Health Education England said together these measures would deliver an additional 23,121 WTE nurses by 2019. This will include:

  • 2,630 extra mental health nurses
  • 13,048 additional adult nurses
  • 5,876 extra children’s nurses
  • 1,567 more learning disability nurses

Rob Smith, Health Education England’s interim director of strategy and planning, said: “In the 2014 plan the increase in acute posts required, in response to [NICE] guidance, was over 18,000 WTE, which represented a shift in demand of over 21,000 WTE compared to the trusts’ forecasts submitted to strategic health authorities in 2012.

“The decision of the system prior to Health Education England was to reduce nursing commissions in response to this demand forecast – perhaps a decision that would not have been taken in hindsight,” he said.

“However, it is important to recognise that even if commissions had been maintained then it would only have produced an extra 3,000 WTE by 2016-17 – nowhere near filling the 21,000 WTE demand gap,” he told HSJ.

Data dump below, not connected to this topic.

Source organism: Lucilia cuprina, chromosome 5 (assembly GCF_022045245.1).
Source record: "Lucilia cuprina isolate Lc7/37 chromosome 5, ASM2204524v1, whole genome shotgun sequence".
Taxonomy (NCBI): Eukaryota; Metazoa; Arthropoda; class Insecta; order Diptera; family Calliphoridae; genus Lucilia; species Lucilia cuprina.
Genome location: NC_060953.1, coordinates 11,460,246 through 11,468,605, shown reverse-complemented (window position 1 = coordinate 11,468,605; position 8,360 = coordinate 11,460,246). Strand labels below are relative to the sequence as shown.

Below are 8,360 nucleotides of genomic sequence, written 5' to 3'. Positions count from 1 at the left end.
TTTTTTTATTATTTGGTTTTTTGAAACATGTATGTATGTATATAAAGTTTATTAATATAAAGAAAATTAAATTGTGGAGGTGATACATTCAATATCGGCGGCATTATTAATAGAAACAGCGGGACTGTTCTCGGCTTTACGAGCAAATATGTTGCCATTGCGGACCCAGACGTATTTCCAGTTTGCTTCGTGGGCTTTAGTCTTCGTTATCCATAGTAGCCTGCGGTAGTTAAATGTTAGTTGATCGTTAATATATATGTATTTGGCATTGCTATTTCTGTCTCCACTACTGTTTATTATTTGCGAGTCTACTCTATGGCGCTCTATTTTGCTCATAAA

Mr Smith added: “The NHS needs more nurses to successfully complete their degree and then choose to work in the NHS, whilst at the same time the NHS needs to get better at reducing the number of leavers.

“This allows workforce planning to be dynamic, increasing or decreasing commissions at one end of the spectrum or increasing flexible working and increasing return to practice at the other.”


Readers' comments (8)

  • Has anyone considered where they will be placed; wards, departments and clinics are at capacity now, how will they manage with more??? How will mentor be able to give a fair, quality assessment and deliver care.

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  • ok

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  • The demand for more nurses is there; no one is doubting this! But has any one from any of the governing bodies gone on to the wards to see what personnel are needed to allow mentors the time they need to guide and assist the new staff that will be being trained?